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 April 26th, 2015, 12:21 AM #1 Newbie   Joined: Apr 2015 From: Poland Posts: 4 Thanks: 0 Problem with units in ring Hello! I'm new here so please don't laugh if I ask a trivial question. I'm self-studying abstract algebra from the book "Abstract Algebra An Inquiry-Based Approach". Currently I'm stuck at one exercise about units in ring: Let $\displaystyle R$ be a ring with identity, and let $\displaystyle x$ and $\displaystyle y$ be units in $\displaystyle R$. Prove or disprove that $\displaystyle x+y$ is a unit in $\displaystyle R$. I've spent few hours and I have no idea how to prove (or disprove) that. Could you give me some clue? Best, edv April 26th, 2015, 12:08 PM #2 Global Moderator   Joined: May 2007 Posts: 6,804 Thanks: 715 I am not familiar with this terminology. What is a "unit"? In a ring, the sum of any two members is a member (definition of a ring). If "unit" is the element x defined by x+y=y for any y (x is "zero"), then it holds for "unit". April 26th, 2015, 10:10 PM #3 Newbie   Joined: Apr 2015 From: Poland Posts: 4 Thanks: 0 As I remember the definition of a unit goes like this: $\displaystyle x$ is a unit in $\displaystyle R$ if and only if there exists such $\displaystyle y$ that $\displaystyle x * y = 1$ where 1 is the identity in $\displaystyle R$. Or in other words $\displaystyle x$ is a unit if there exists multiplicative inverse of $\displaystyle x$ in $\displaystyle R$ Last edited by edv; April 26th, 2015 at 10:12 PM. April 27th, 2015, 07:58 AM #4 Senior Member   Joined: Aug 2012 Posts: 2,354 Thanks: 735 In the integers mod 6, 1 is a unit. Is 1 + 1 a unit? Thanks from edv April 27th, 2015, 09:15 AM   #5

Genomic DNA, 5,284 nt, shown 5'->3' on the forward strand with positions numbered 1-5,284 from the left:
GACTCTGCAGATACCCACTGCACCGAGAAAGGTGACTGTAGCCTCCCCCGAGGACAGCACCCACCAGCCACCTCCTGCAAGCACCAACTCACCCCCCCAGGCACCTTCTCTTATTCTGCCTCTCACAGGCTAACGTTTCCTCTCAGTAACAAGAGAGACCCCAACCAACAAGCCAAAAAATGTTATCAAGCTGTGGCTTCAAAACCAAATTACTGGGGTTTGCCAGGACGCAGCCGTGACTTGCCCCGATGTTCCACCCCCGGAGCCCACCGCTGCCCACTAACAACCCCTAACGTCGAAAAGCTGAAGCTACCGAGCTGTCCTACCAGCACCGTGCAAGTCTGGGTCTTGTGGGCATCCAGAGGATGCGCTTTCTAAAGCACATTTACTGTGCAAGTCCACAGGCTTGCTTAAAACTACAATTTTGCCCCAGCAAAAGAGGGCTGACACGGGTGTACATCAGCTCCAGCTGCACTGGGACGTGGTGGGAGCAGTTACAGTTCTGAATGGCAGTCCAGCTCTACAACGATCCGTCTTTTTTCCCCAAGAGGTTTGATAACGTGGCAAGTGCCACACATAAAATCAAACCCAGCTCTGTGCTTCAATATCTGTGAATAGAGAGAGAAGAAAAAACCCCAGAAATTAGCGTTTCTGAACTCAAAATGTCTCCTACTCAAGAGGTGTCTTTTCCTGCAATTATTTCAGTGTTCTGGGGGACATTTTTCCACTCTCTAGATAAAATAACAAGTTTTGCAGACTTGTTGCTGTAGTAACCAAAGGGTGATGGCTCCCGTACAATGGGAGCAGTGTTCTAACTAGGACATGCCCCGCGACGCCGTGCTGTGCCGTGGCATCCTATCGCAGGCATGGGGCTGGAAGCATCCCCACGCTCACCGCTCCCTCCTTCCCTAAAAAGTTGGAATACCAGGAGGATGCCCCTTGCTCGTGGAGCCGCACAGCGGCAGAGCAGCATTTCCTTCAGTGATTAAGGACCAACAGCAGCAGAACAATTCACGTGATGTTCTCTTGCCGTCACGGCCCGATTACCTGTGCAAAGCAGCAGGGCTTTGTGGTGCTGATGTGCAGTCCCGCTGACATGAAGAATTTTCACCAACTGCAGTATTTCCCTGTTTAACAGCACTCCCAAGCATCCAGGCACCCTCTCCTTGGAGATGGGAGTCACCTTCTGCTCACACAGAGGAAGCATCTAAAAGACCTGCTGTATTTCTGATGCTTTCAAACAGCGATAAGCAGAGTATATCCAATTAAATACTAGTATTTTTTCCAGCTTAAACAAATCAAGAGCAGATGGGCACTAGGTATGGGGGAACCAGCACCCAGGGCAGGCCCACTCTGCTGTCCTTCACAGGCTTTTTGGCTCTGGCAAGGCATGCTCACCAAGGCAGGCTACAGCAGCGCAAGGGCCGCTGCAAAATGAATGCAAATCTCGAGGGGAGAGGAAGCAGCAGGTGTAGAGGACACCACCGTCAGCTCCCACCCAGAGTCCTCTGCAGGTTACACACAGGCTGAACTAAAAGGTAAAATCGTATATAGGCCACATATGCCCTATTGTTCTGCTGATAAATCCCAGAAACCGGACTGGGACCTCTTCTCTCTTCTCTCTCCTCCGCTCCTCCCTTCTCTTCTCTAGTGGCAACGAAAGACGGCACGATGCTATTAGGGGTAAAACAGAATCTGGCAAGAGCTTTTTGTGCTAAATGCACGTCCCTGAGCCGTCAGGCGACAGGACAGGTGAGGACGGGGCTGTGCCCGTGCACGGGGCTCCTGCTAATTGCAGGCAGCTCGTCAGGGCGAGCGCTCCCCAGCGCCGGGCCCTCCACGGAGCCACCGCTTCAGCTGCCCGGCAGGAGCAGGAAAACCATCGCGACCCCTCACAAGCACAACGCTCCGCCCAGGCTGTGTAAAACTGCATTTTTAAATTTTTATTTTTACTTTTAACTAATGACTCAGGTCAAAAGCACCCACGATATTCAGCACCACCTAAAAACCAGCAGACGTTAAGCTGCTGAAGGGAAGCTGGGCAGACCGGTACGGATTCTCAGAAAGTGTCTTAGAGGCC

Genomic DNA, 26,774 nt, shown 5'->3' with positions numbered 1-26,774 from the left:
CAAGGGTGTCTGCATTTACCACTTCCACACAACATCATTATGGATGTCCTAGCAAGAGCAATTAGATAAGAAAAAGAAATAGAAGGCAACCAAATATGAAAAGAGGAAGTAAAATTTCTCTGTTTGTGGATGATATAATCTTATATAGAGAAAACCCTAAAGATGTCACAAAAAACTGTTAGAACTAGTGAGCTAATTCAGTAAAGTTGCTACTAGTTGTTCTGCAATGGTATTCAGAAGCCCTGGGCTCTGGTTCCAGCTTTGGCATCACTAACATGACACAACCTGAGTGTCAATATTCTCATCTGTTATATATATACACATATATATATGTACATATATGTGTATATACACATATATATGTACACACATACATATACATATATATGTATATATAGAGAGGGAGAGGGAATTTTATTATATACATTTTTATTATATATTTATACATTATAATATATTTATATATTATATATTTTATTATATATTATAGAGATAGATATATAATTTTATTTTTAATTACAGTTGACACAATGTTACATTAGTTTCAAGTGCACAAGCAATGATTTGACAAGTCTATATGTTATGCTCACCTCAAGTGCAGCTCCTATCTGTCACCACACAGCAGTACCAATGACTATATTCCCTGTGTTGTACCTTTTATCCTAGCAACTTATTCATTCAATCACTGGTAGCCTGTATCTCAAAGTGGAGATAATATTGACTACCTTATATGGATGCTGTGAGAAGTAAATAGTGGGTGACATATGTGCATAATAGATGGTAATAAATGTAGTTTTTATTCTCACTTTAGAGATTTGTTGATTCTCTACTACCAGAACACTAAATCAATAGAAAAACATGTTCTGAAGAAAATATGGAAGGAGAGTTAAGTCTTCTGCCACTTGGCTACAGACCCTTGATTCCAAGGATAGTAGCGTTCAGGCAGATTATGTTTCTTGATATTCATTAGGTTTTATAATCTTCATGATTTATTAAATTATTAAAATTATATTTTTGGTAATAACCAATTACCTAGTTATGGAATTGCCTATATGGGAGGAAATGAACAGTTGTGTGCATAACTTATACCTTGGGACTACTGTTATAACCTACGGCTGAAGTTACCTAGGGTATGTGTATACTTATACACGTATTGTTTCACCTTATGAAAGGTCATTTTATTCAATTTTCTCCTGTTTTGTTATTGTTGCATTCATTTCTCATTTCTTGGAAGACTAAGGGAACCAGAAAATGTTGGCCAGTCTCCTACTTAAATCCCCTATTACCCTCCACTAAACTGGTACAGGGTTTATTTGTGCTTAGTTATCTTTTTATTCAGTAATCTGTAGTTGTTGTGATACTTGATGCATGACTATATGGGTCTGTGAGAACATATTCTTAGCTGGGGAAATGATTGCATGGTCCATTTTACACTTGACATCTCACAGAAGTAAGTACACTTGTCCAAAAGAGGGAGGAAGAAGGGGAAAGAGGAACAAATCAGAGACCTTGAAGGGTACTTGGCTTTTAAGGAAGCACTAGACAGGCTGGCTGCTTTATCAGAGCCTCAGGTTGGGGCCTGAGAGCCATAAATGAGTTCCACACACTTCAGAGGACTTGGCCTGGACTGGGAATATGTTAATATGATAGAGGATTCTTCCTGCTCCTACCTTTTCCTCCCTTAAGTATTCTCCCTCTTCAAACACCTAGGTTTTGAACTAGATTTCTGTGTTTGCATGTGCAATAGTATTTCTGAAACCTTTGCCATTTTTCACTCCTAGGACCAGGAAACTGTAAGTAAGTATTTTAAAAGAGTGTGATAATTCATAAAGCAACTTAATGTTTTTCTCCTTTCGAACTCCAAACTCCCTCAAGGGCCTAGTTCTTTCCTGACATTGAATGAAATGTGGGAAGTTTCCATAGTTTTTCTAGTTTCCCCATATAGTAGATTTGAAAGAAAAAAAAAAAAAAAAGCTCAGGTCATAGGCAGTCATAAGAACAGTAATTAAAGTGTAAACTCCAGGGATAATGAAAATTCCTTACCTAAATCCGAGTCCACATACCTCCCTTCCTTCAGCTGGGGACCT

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 In the integers mod 6, 1 is a unit. Is 1 + 1 a unit?
No, it isn't: + =  and there are no such integers x and n that x * 2 = 6 * n + 1

Thanks for counterexample that disproves it! April 27th, 2015, 09:19 AM #6 Math Team   Joined: Jan 2015 From: Alabama Posts: 3,264 Thanks: 902 Notice that if it were true that "if x and y are units then x+ y is a unit" then it would follow that any multiple of a unit would be a unit. Since every member of a ring is a multiple of 1, it would then follow that every member of a ring would be invertible- and, of course, that is not true. Thanks from edv April 27th, 2015, 09:27 AM   #7
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 Originally Posted by Country Boy Notice that if it were true that "if x and y are units then x+ y is a unit" then it would follow that any multiple of a unit would be a unit. Since every member of a ring is a multiple of 1, it would then follow that every member of a ring would be invertible- and, of course, that is not true.
Of course! I didn't see this. Thanks! April 27th, 2015, 01:24 PM #8 Global Moderator   Joined: May 2007 Posts: 6,804 Thanks: 715 Simple example: in the ring of integers 1 is a unit but 1+1=2 is not. Tags problem, ring, units Thread Tools Show Printable Version Email this Page Display Modes Linear Mode Switch to Hybrid Mode Switch to Threaded Mode Similar Threads Thread Thread Starter Forum Replies Last Post ricsi046 Abstract Algebra 6 March 17th, 2014 10:14 AM danimeck Abstract Algebra 2 February 22nd, 2014 11:15 AM brisunimath Abstract Algebra 2 February 23rd, 2013 07:42 AM HairOnABiscuit Abstract Algebra 1 November 23rd, 2009 11:13 AM sillyme Abstract Algebra 16 February 10th, 2009 05:36 PM

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